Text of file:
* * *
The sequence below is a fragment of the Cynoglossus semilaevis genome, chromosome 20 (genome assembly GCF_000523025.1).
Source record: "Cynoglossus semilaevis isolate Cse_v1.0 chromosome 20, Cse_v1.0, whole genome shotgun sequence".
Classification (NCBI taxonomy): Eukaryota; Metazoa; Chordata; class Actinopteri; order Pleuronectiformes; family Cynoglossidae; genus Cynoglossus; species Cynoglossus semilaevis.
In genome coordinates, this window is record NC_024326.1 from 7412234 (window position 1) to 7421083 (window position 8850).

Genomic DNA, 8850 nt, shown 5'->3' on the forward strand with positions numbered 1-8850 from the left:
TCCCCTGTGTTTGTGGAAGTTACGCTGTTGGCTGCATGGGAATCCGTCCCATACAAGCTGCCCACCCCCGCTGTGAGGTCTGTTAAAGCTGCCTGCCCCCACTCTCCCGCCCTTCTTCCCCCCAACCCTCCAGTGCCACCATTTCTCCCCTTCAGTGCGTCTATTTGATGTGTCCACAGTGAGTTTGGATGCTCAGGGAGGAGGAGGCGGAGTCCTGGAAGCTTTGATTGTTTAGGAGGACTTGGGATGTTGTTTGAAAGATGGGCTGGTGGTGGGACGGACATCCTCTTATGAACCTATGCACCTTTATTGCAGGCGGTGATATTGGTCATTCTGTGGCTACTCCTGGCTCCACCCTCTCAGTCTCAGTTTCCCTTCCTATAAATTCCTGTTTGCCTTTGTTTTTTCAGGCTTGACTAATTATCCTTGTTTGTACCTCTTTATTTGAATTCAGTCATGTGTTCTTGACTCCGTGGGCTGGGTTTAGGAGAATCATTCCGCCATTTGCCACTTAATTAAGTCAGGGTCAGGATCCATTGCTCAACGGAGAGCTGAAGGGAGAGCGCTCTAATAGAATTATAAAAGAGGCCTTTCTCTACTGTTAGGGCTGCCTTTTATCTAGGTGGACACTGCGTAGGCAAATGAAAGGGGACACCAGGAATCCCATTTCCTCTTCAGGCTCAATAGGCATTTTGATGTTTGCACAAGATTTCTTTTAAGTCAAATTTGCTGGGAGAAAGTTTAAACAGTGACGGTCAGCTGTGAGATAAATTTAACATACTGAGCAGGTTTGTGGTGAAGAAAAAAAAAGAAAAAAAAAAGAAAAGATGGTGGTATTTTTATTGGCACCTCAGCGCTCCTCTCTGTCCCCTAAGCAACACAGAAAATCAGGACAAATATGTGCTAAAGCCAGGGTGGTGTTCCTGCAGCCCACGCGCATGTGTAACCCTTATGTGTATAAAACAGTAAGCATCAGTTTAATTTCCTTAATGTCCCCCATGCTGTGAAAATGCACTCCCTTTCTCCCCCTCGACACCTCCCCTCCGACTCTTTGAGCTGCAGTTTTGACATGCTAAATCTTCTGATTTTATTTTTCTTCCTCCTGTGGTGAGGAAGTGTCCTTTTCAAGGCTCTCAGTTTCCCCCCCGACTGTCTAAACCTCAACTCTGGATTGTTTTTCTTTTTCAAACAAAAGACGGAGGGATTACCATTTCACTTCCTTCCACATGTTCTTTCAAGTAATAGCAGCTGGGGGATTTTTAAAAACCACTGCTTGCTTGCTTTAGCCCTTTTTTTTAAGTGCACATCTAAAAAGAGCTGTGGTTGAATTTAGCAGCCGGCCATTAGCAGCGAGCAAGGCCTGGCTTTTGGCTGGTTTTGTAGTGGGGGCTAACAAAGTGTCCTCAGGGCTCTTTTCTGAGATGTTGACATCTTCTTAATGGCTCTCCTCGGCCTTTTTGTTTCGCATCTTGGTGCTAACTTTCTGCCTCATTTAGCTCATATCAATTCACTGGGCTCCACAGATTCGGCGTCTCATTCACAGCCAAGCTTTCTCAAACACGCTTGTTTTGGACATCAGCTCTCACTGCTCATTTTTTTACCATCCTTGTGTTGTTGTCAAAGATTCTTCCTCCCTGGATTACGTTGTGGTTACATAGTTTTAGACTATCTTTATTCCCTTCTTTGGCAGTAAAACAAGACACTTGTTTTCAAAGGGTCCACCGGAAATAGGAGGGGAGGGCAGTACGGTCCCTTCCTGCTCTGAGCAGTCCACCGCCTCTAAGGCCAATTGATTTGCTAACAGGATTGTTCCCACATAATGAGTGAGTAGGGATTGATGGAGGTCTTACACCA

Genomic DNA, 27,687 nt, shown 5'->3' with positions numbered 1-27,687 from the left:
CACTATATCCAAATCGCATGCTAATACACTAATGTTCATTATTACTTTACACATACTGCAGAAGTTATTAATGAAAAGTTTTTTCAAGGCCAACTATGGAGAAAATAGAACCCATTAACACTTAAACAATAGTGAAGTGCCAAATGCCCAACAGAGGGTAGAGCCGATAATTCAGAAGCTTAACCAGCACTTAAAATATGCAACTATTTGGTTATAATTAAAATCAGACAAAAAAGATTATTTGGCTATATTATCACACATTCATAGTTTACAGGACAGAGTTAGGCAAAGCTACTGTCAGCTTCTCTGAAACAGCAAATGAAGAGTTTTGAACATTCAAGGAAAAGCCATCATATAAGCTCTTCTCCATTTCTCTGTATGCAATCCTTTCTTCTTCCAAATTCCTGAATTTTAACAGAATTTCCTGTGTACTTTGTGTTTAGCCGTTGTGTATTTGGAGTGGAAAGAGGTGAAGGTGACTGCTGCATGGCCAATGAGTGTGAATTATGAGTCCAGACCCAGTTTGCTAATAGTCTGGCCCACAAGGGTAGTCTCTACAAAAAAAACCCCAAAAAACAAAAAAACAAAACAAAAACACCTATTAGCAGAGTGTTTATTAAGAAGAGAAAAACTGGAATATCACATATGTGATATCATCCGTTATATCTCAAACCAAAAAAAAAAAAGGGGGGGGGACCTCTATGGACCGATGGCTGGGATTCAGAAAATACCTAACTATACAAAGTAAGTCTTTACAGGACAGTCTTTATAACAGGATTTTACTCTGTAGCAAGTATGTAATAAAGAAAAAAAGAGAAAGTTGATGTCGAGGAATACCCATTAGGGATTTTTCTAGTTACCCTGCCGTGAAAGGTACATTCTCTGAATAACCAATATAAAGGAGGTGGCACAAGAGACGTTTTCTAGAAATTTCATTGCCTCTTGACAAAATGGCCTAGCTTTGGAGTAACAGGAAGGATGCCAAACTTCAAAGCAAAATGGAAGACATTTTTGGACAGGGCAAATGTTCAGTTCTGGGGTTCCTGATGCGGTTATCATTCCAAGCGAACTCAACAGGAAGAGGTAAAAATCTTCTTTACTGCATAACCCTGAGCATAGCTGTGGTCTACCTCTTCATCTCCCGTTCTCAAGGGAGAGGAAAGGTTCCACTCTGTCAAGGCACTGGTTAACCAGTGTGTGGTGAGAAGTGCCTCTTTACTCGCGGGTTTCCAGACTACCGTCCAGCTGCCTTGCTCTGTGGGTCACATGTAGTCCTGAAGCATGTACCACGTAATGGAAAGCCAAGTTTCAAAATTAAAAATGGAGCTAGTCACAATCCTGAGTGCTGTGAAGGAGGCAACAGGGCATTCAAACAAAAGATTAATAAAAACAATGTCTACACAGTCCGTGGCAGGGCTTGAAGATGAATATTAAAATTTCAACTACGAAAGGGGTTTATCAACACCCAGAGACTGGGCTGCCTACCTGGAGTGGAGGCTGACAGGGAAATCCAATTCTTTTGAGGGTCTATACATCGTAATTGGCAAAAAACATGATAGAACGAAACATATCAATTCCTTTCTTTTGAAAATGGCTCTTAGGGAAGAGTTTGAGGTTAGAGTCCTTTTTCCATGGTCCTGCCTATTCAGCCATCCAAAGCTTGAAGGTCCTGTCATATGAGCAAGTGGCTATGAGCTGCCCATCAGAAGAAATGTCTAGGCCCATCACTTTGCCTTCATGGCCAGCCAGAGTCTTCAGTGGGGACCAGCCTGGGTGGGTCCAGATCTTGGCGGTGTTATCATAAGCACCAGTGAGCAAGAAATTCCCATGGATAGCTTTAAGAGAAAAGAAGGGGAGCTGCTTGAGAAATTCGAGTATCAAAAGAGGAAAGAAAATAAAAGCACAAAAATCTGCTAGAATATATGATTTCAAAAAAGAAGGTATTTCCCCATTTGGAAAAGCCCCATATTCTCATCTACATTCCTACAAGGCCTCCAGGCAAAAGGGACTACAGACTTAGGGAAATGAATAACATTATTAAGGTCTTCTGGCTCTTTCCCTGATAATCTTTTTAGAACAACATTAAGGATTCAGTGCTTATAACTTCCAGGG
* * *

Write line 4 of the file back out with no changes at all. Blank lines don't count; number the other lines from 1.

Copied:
In genome coordinates, this window is record NC_024326.1 from 7412234 (window position 1) to 7421083 (window position 8850).